“Noise pollution” sounds like a metaphor, but the EPA recognizes it as an actual form of pollution. It can be serious, too — excessive noise for long periods of time has been shown to cause not only the predictable hearing problems, but also stress related conditions like heart disease and ulcers. Noise pollution has even been linked to low birth-weight babies and susceptibility to toxins.
Factory noise pollution
The EPA is usually concerned with traffic and other public noise, so noise on the factory floor is the business of OSHA. In the U.S., workers can be exposed to noise levels averaging up to 85 decibels all the time. 90 decibels is okay for 8 hours, and there are other limits up to 115 decibels, which is acceptable for 15 minutes at a time, as long as the average isn’t over 85. Once the average noise level hits 85 decibels, there must be a program in place to protect the workers’ hearing.
Just what noise level is 85 decibels? It’s the sound of a milling machine at a distance of 4 feet, or a typical vacuum cleaner or motorcycle — normal factory noise levels. A printing press hits 95 decibels. A jackhammer comes in at 130 decibels, right under your typical rock concert. At 140 decibels, the average rock concert constitutes an illegally noisy work environment.
OSHA recommends trying first to reduce noise at the source. A quieter machine or more distance between the noisy machines and the human workers (thank you, automation!) is the first line of defense. If the problem can’t be solved in this way, we can move on to personal hearing protection such as earplugs or earmuffs. Hearing tests should be conducted every two years for all workers in noisy environments.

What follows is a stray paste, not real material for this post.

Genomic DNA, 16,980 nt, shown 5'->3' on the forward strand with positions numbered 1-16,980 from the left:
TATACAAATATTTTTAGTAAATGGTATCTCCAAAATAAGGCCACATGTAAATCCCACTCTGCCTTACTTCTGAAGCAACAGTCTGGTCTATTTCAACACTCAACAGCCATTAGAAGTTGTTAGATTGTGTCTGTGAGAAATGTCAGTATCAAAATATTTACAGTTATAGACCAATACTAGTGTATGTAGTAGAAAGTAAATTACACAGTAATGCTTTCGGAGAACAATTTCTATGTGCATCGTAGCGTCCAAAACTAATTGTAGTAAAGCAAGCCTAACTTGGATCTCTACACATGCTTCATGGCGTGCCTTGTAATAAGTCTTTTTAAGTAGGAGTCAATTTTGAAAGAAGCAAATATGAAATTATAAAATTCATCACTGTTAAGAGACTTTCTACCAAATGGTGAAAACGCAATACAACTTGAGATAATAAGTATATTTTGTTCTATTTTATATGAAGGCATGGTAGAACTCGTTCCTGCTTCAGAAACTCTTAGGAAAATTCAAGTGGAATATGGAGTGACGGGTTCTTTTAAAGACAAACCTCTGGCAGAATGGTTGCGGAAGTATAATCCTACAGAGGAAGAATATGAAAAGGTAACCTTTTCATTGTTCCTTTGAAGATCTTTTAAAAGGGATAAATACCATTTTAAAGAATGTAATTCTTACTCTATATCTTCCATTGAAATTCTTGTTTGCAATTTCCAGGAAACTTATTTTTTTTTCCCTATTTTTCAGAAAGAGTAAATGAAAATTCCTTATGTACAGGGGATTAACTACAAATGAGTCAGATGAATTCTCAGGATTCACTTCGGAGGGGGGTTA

Notice that the focus is on hearing loss. OSHA isn’t considering the stress of constant noise, or the stress of having people creep up on you because you’ve got earmuffs on, either. Workers miss warning shouts when they have noise protection in place, and the chance of accidents rises when people are stressed and when they don’t have the full use of their senses.
Engineering for quiet — “buying quiet” — can be cheaper than losing productivity among workers. Obviously, considering noise production when buying new machines is a good plan. Rexroth is at the forefront of industrial noise reduction, and makes a point of ensuring that new, low noise components will work with older Rexroth devices for ease of replacement. However, you can often reduce noise from existing machines by enclosing or muffling them, reducing vibration with damping materials, or reducing speed.
If quieter conditions aren’t obtainable, rotating workers out of high-noise areas may be the best solution. Providing earmuffs for machine operators and having them spend half their workday in a quieter location can help.